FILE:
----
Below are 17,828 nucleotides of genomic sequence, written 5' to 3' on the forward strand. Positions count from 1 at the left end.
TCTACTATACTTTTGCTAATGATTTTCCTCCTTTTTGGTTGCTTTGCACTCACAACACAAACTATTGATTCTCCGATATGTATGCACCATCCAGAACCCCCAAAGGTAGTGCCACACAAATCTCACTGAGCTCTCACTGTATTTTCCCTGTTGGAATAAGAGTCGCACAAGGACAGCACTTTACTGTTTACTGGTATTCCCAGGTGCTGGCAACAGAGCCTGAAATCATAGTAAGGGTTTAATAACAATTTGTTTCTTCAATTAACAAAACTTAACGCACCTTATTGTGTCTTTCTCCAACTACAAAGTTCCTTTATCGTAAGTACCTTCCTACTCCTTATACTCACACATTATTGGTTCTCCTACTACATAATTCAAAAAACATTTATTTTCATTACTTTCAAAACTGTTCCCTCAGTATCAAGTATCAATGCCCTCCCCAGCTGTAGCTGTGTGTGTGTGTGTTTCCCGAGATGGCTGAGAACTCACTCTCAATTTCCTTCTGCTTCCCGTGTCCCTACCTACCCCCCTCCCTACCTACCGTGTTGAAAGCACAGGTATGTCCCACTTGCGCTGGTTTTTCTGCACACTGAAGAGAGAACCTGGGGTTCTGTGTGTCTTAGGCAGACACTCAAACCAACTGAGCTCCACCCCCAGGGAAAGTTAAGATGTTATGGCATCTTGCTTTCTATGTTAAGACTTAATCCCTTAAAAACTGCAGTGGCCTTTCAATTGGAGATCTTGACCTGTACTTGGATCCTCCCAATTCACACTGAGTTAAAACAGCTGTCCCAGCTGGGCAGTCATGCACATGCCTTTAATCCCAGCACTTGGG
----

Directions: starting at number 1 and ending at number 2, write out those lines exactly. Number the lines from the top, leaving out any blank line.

Below are 17,828 nucleotides of genomic sequence, written 5' to 3' on the forward strand. Positions count from 1 at the left end.
TCTACTATACTTTTGCTAATGATTTTCCTCCTTTTTGGTTGCTTTGCACTCACAACACAAACTATTGATTCTCCGATATGTATGCACCATCCAGAACCCCCAAAGGTAGTGCCACACAAATCTCACTGAGCTCTCACTGTATTTTCCCTGTTGGAATAAGAGTCGCACAAGGACAGCACTTTACTGTTTACTGGTATTCCCAGGTGCTGGCAACAGAGCCTGAAATCATAGTAAGGGTTTAATAACAATTTGTTTCTTCAATTAACAAAACTTAACGCACCTTATTGTGTCTTTCTCCAACTACAAAGTTCCTTTATCGTAAGTACCTTCCTACTCCTTATACTCACACATTATTGGTTCTCCTACTACATAATTCAAAAAACATTTATTTTCATTACTTTCAAAACTGTTCCCTCAGTATCAAGTATCAATGCCCTCCCCAGCTGTAGCTGTGTGTGTGTGTGTTTCCCGAGATGGCTGAGAACTCACTCTCAATTTCCTTCTGCTTCCCGTGTCCCTACCTACCCCCCTCCCTACCTACCGTGTTGAAAGCACAGGTATGTCCCACTTGCGCTGGTTTTTCTGCACACTGAAGAGAGAACCTGGGGTTCTGTGTGTCTTAGGCAGACACTCAAACCAACTGAGCTCCACCCCCAGGGAAAGTTAAGATGTTATGGCATCTTGCTTTCTATGTTAAGACTTAATCCCTTAAAAACTGCAGTGGCCTTTCAATTGGAGATCTTGACCTGTACTTGGATCCTCCCAATTCACACTGAGTTAAAACAGCTGTCCCAGCTGGGCAGTCATGCACATGCCTTTAATCCCAGCACTTGGG